Synopsis: Bill Finger's decided to do a series of stories spotlighting the true-to-life work of real police services, in which Batman and Robin will meet various types of police officers. The first story will be about the "men in the green trucks", the "police emergency squads". These guys don't really exist today the way they did then -- this old Popular Science article kind've explains the idea though, and I think nowadays they've evolved into these guys.
Anyhow, one day Batman and Robin decide to head down to police headquarters to basically do some ride alongs to learn more about the police department of which they are honorary members. They decide to start with the Emergency Squad because they are "hand-picked and specially trained" and "roll only when the regular force is stumped".
Sergeant Mead introduces the Dynamic Duo to his squad - Bressler, who's obsessed with pics of his kid (if this was a movie, he'd be marked for death; Brannigan and Flannigan, a couple of Irish stereotypes always arguing over a girl; and Richards, the rookie who's looking for some action. Of course, there's also their truck - Suzie.
A call comes in, and they roll out! They rescue a cat from a telephone, and then rescue a man stuck in a quagmire. But Sergeant Mead is going to retire and is sad about it - age limits, he can't even serve in the army! Retirement after a lifetime of service is truly the worst thing.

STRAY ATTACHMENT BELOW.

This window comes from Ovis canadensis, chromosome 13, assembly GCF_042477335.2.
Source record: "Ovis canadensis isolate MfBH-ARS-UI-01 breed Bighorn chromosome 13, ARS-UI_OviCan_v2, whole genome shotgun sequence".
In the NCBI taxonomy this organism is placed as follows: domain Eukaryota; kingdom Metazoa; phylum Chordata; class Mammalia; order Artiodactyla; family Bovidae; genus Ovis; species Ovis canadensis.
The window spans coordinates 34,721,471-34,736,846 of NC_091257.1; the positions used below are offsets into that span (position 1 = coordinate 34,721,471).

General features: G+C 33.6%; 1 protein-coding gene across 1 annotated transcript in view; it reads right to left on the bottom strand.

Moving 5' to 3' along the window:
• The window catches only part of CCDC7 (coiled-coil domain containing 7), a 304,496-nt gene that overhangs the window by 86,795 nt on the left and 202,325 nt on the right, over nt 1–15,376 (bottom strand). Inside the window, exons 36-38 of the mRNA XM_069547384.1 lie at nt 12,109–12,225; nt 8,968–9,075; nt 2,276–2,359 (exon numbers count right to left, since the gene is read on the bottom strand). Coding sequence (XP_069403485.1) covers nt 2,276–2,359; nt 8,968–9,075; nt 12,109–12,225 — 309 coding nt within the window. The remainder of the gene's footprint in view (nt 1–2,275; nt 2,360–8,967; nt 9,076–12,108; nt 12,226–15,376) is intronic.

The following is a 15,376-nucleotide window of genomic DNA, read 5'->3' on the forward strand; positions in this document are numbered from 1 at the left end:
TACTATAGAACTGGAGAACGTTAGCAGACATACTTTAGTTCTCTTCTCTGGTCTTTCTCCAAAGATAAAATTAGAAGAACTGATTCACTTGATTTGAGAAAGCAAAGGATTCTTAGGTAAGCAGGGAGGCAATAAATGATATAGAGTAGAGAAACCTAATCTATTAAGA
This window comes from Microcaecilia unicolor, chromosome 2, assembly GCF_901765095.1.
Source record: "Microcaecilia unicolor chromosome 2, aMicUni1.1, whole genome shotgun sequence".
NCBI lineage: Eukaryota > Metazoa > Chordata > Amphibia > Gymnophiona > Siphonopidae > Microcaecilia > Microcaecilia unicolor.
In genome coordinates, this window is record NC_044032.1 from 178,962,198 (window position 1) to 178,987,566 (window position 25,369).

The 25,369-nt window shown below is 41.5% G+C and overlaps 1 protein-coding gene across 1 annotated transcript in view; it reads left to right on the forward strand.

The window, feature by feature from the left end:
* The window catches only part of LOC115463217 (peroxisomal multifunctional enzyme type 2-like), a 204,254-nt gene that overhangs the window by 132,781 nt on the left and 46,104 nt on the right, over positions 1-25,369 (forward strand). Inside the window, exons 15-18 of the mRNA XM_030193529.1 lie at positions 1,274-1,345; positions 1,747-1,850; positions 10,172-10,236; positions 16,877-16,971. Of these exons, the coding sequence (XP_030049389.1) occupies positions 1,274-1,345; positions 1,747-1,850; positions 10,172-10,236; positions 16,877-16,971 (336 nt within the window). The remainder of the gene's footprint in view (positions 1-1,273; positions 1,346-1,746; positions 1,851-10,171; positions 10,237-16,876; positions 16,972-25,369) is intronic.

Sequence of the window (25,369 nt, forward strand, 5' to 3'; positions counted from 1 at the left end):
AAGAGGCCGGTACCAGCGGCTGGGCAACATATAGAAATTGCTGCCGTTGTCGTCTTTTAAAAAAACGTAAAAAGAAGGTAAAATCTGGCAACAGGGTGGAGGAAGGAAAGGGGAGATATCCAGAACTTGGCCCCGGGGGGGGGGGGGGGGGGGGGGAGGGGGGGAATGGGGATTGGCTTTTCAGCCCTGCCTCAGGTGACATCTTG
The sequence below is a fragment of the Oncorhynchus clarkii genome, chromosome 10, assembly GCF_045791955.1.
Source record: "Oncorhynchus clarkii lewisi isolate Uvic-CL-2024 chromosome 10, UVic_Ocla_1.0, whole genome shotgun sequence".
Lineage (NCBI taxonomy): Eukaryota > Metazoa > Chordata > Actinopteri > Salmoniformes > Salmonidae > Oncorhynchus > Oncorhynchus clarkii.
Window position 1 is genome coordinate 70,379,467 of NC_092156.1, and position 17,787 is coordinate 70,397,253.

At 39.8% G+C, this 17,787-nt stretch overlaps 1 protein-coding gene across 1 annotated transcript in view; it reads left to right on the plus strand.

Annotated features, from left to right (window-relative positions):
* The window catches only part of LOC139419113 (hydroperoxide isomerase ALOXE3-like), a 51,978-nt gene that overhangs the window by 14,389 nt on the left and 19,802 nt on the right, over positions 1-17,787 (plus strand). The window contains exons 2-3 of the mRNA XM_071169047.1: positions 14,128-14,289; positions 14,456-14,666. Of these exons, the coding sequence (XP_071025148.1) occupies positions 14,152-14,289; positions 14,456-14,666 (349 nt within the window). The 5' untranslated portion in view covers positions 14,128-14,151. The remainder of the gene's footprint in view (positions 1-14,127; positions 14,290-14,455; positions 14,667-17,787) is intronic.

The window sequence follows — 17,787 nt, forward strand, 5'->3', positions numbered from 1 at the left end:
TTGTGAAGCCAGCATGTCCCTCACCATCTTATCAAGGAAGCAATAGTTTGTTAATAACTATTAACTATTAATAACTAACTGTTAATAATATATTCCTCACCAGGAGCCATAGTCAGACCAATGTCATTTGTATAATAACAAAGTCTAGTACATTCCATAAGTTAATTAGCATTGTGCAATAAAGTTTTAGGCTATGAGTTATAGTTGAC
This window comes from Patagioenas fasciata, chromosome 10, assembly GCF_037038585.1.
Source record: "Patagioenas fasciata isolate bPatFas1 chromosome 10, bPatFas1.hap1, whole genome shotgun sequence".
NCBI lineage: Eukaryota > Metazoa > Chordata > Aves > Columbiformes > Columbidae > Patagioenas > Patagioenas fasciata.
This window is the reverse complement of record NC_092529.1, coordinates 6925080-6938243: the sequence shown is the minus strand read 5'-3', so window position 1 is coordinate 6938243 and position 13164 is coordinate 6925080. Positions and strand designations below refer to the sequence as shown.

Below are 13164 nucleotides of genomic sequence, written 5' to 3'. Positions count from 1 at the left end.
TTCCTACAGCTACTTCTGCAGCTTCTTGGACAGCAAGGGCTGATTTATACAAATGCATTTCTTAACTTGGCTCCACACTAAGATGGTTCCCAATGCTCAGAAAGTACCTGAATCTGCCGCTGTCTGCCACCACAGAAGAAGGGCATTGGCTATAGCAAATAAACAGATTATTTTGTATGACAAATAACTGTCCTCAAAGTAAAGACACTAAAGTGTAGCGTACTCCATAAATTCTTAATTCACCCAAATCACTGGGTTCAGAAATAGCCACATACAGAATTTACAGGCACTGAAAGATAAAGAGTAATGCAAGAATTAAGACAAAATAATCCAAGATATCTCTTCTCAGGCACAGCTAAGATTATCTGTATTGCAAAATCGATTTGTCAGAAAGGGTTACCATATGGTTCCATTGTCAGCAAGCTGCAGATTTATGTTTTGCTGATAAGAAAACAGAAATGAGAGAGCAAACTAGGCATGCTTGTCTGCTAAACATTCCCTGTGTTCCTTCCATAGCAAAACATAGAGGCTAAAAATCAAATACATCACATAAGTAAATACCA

Then an ammonia pipe bursts in a refrigerating room at a meat packing plant, so off they go! They put on gas masks and head into the plant to rescue the workers, but Batman and Robin find some gangsters in the refrigerating room - they burst the pipe on purpose so they could steal the meat for the black market! (Food rationing, wartime, all that).
The next call is a hostage situation - a madman has a pretty girl and a gun in a high rise apartment. Flannigan gets shot trying to save her, but the Dynamic Duo manage it cuz after all they're names are on the strip. Brannigan is all upset about Flannigan, but it turns out the bullet ricocheted off his badge and he's fine (that happens so often in fiction, ever in real life?) and soon the two are back to arguing.
The next call comes through, and it turns out the cops have "kill-crazy Two-Gun Foley and his mob" bottled up in a building but can't smoke him out! So in comes the emergency squad to storm the place with tear gas!
After the successful raid, the rookie apologizes for complaining about the lack of action, and Commissioner Gordon decides to defer Mead's retirement because too many young officers are going into the army -- hooray, more high tension risky physical work into old age!